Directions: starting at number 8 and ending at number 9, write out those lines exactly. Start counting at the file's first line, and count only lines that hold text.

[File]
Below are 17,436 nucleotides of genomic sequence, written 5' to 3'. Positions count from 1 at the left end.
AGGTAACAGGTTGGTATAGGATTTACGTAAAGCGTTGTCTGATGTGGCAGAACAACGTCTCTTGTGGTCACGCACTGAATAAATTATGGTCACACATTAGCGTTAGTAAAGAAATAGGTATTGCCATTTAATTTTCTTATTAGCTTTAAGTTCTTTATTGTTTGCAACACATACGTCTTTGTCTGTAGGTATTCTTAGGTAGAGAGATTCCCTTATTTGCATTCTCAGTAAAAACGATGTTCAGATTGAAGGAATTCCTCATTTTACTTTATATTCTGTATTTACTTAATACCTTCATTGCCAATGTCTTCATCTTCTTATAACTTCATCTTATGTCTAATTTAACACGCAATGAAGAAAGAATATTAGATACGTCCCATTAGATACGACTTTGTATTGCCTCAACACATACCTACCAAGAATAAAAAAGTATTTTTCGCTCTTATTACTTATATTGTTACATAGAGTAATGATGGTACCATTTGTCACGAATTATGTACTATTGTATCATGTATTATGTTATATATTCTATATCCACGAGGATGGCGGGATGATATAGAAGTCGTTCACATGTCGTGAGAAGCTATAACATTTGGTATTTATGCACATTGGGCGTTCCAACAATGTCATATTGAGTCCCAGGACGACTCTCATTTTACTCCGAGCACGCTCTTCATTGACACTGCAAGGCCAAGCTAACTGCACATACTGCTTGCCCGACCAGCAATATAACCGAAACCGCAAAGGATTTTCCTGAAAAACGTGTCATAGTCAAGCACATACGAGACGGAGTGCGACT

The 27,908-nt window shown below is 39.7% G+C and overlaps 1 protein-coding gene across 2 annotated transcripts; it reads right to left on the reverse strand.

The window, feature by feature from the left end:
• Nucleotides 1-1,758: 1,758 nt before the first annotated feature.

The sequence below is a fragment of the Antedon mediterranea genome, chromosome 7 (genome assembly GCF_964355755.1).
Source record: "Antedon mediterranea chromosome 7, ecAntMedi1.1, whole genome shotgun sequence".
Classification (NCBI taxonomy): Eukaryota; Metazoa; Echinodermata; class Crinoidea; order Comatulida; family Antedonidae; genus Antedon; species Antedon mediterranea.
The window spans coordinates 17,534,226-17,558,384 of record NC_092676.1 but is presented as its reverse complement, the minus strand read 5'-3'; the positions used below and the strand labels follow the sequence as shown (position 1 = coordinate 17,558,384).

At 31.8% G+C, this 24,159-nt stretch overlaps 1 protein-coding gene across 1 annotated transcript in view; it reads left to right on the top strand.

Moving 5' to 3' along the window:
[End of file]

Classification (NCBI taxonomy): Eukaryota; Metazoa; Echinodermata; class Crinoidea; order Comatulida; family Antedonidae; genus Antedon; species Antedon mediterranea.
The window spans coordinates 17,534,226-17,558,384 of record NC_092676.1 but is presented as its reverse complement, the minus strand read 5'-3'; the positions used below and the strand labels follow the sequence as shown (position 1 = coordinate 17,558,384).